Thursday, March 01, 2018

Ben Fine & Alfredo Saad-Filho - Marx's Capital

A decade after the financial crash that marked the start of the Long Depression, capitalism has still failed to recover. Economic crisis, poverty, austerity combine with a staggering concentration of wealth in the hands of a few individuals. It is no wonder then, that the ideas of Karl Marx remain of interest to many people trying to understand the capitalist system, and the two hundredth anniversary of Marx's birth is likely to encourage further interest.

Fine and Saad-Filho' guide to Marx's ideas has been in print, in various forms, since the 1970s. The text I've read is from 2004 and I understand it has been much developed since the early versions. The authors are two leading Marxists and have attempted to condense the key points of Marx's thought into this short book. I suspect it's popularity in no small part lies with its length - many of Marx's works and the guides to them are long, detailed books and this short volume offers an easy start.

The authors look at several key aspects of Marx's work - in particular his Method and the origins of his philosophy; the Labour Theory of Value, commodities; the circulation of capital and its accumulation and the role of the falling rate of profit in creating crisis. These are good introductions, and worth reading. Later chapters, particularly those on finance capital and agricultural rent are harder.

While there is much of interest here, in my opinion the book is too difficult to act as an entry to Marx's ideas. The early chapters are accessible, but by the middle of the book the authors appear to be addressing students with existing knowledge of mainstream economics. Because the book is not a guide to specific volumes of Marx's work in self-contained sections, the authors miss key sections. For instance there is no serious discussion of Marx's concept of money as a universal commodity - a key and very important section of the early chapters of Capital - It's omission makes some of the later explanations harder to understand.

Importantly the authors take up some contemporary criticisms of Marx, though readers who have not read these elsewhere will be left unsure of the arguments as the authors do not spend time in explaining Marx's opponents in detail. They also argue for the continued relevance of Marx, particularly his theory of class and the role of the state.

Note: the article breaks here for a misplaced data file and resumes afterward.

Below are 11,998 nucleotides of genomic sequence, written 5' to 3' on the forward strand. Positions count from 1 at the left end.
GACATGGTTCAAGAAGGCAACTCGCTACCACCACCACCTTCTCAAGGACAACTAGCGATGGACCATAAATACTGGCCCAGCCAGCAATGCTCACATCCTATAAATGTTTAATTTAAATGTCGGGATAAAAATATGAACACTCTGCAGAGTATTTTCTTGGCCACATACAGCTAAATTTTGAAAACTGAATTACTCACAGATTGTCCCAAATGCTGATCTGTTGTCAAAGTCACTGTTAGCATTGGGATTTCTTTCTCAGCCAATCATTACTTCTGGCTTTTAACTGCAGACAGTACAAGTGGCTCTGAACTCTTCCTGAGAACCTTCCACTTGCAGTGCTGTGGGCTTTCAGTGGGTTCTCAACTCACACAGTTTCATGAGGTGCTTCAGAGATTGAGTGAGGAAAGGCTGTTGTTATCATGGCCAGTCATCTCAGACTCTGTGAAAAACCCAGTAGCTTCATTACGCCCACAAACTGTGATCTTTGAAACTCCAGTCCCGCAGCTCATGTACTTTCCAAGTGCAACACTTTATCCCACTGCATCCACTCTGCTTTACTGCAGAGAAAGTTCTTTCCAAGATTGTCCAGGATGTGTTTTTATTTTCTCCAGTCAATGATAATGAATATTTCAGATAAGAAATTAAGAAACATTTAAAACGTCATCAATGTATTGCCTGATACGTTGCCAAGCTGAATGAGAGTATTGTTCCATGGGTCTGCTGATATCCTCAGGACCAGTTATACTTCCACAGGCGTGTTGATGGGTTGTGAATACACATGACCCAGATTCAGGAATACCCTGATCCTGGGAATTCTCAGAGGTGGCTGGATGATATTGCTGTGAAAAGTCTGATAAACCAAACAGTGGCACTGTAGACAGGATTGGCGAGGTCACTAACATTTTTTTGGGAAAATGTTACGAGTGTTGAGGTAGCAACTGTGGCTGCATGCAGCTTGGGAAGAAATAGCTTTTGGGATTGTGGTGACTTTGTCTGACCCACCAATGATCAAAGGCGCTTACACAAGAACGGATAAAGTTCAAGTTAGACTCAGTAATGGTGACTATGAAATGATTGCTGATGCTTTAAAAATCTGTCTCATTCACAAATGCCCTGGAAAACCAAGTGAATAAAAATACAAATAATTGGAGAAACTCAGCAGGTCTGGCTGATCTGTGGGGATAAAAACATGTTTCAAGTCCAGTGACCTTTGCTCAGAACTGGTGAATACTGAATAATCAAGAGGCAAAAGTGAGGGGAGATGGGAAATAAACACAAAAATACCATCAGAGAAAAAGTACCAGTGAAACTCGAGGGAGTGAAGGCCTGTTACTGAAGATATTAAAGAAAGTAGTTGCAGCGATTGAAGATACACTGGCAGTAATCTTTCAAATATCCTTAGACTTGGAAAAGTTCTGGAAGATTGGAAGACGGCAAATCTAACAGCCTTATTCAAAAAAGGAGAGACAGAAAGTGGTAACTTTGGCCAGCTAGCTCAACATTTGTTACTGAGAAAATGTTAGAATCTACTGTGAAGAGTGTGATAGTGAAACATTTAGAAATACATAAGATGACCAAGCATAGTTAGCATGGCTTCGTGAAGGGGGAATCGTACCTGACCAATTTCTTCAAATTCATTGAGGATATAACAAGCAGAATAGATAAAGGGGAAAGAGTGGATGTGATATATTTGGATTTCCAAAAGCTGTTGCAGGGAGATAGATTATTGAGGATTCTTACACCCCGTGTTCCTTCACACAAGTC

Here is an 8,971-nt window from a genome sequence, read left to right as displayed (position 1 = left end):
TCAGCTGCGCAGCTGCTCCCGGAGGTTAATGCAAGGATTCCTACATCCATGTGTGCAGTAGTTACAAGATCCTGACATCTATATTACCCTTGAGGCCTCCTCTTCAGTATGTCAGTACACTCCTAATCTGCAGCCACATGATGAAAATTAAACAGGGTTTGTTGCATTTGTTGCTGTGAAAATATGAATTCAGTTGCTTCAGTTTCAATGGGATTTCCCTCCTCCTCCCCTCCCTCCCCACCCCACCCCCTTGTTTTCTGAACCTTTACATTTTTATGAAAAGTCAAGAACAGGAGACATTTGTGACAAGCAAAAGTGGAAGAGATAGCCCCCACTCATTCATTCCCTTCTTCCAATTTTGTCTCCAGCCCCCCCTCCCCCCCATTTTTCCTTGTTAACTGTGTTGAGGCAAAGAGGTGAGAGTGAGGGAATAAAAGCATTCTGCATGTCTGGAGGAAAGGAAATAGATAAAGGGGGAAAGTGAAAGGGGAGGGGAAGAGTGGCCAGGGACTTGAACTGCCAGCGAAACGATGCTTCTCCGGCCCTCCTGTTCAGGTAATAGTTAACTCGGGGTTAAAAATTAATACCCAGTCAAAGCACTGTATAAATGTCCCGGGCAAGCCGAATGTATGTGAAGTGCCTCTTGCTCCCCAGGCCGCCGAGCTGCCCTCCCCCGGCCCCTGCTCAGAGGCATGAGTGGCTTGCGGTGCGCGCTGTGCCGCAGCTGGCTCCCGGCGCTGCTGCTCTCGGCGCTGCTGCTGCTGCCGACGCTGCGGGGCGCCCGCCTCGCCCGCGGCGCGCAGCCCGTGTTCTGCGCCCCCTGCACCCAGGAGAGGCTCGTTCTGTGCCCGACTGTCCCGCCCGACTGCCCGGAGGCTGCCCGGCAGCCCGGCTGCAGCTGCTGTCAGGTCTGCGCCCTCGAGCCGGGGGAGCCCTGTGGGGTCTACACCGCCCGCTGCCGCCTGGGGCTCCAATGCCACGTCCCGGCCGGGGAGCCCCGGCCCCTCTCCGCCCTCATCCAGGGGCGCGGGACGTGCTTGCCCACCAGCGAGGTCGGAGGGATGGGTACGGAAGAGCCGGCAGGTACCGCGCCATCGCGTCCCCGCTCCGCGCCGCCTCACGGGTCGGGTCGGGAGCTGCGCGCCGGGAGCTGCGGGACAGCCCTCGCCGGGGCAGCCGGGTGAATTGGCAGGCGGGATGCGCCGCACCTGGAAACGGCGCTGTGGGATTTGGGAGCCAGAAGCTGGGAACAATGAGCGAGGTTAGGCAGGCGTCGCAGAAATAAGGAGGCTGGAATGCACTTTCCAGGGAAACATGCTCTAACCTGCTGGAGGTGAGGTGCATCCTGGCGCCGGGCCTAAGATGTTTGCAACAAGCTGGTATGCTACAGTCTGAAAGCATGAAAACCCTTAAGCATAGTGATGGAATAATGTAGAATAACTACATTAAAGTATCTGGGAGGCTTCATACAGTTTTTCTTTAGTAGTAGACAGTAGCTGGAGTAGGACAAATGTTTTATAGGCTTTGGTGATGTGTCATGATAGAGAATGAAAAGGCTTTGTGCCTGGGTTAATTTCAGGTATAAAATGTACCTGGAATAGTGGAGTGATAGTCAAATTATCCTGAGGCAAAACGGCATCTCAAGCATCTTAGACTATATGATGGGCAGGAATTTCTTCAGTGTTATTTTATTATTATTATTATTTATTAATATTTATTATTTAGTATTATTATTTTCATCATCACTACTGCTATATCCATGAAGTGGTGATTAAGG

But there are weaknesses. I thought the section on Marxism and the environment missed some key arguments, not least even a passing reference to metabolic rift theory - despite referencing John Bellamy Foster's work. Of more concern was the author's argument that "capitalism is also capable, not least through the development of new materials and through state regulation, of tempering or even reversing at least partly such environmental degradation". This is an odd conclusion that doesn't really chime with Marx's arguments or those who have written in the field of ecological Marxism.

The section on the environment is from the author's concluding chapter on "Marxism and the Twenty First Century". They argue that the "purpose of this final chapter is to argue for the continuing salience of Marx's political economy for the study of contemporary issues". Here for me was the real problem - what is omitted is a sense of Marxism as a guide to political action, the ideological tools for the ending of capitalism and the building of a socialist society by the working masses. This felt like a retreat into an academic Marxism that explained the approach of the early chapters. So while there is much of use for those trying to get to grips with Marxism here, I'd recommend readers starting elsewhere. Some suggestions follow.

Related Reviews

Choonara - Unravelling Capitalism
Roberts - The Long Depression
Marx - Value, Price and Profit
Allen - Marx and the Alternative to Capitalism
Foster - Marx's Ecology
Engels - Socialism, Utopian and Scientific

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